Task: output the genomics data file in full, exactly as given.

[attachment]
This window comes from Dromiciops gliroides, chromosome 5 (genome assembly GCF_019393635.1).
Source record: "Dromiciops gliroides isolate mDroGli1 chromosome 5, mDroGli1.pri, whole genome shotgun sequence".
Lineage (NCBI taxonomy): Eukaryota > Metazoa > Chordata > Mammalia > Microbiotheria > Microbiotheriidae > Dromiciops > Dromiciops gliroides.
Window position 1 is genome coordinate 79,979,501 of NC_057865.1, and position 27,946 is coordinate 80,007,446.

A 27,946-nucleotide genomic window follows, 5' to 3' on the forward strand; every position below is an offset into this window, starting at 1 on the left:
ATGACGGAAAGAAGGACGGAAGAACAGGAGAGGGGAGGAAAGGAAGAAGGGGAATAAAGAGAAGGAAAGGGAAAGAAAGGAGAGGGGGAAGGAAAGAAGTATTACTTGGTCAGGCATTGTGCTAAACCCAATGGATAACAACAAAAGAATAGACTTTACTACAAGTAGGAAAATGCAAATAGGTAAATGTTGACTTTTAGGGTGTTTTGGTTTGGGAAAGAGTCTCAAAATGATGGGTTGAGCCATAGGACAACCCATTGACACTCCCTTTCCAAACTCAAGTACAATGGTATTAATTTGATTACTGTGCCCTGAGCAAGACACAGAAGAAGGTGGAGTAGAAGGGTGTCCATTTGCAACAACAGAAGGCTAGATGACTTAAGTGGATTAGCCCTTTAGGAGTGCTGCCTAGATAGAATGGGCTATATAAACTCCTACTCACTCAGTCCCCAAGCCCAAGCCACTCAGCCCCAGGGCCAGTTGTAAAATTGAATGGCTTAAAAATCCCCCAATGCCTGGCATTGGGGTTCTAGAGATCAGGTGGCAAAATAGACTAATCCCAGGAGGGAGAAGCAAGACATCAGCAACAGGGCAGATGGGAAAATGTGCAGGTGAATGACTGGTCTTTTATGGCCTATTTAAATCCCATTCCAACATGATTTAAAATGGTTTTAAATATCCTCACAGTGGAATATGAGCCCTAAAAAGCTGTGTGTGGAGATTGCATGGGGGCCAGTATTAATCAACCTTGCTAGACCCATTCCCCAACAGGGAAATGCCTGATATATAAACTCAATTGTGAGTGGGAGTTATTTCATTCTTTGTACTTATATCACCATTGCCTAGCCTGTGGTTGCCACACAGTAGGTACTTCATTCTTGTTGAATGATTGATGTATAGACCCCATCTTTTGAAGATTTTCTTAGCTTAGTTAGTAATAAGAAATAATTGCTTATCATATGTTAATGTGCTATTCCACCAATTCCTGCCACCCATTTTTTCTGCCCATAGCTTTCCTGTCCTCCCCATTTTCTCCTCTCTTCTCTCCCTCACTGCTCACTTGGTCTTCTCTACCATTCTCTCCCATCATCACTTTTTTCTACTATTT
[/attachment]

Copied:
This window comes from Dromiciops gliroides, chromosome 5 (genome assembly GCF_019393635.1).
Source record: "Dromiciops gliroides isolate mDroGli1 chromosome 5, mDroGli1.pri, whole genome shotgun sequence".
Lineage (NCBI taxonomy): Eukaryota > Metazoa > Chordata > Mammalia > Microbiotheria > Microbiotheriidae > Dromiciops > Dromiciops gliroides.
Window position 1 is genome coordinate 79,979,501 of NC_057865.1, and position 27,946 is coordinate 80,007,446.

A 27,946-nucleotide genomic window follows, 5' to 3' on the forward strand; every position below is an offset into this window, starting at 1 on the left:
ATGACGGAAAGAAGGACGGAAGAACAGGAGAGGGGAGGAAAGGAAGAAGGGGAATAAAGAGAAGGAAAGGGAAAGAAAGGAGAGGGGGAAGGAAAGAAGTATTACTTGGTCAGGCATTGTGCTAAACCCAATGGATAACAACAAAAGAATAGACTTTACTACAAGTAGGAAAATGCAAATAGGTAAATGTTGACTTTTAGGGTGTTTTGGTTTGGGAAAGAGTCTCAAAATGATGGGTTGAGCCATAGGACAACCCATTGACACTCCCTTTCCAAACTCAAGTACAATGGTATTAATTTGATTACTGTGCCCTGAGCAAGACACAGAAGAAGGTGGAGTAGAAGGGTGTCCATTTGCAACAACAGAAGGCTAGATGACTTAAGTGGATTAGCCCTTTAGGAGTGCTGCCTAGATAGAATGGGCTATATAAACTCCTACTCACTCAGTCCCCAAGCCCAAGCCACTCAGCCCCAGGGCCAGTTGTAAAATTGAATGGCTTAAAAATCCCCCAATGCCTGGCATTGGGGTTCTAGAGATCAGGTGGCAAAATAGACTAATCCCAGGAGGGAGAAGCAAGACATCAGCAACAGGGCAGATGGGAAAATGTGCAGGTGAATGACTGGTCTTTTATGGCCTATTTAAATCCCATTCCAACATGATTTAAAATGGTTTTAAATATCCTCACAGTGGAATATGAGCCCTAAAAAGCTGTGTGTGGAGATTGCATGGGGGCCAGTATTAATCAACCTTGCTAGACCCATTCCCCAACAGGGAAATGCCTGATATATAAACTCAATTGTGAGTGGGAGTTATTTCATTCTTTGTACTTATATCACCATTGCCTAGCCTGTGGTTGCCACACAGTAGGTACTTCATTCTTGTTGAATGATTGATGTATAGACCCCATCTTTTGAAGATTTTCTTAGCTTAGTTAGTAATAAGAAATAATTGCTTATCATATGTTAATGTGCTATTCCACCAATTCCTGCCACCCATTTTTTCTGCCCATAGCTTTCCTGTCCTCCCCATTTTCTCCTCTCTTCTCTCCCTCACTGCTCACTTGGTCTTCTCTACCATTCTCTCCCATCATCACTTTTTTCTACTATTT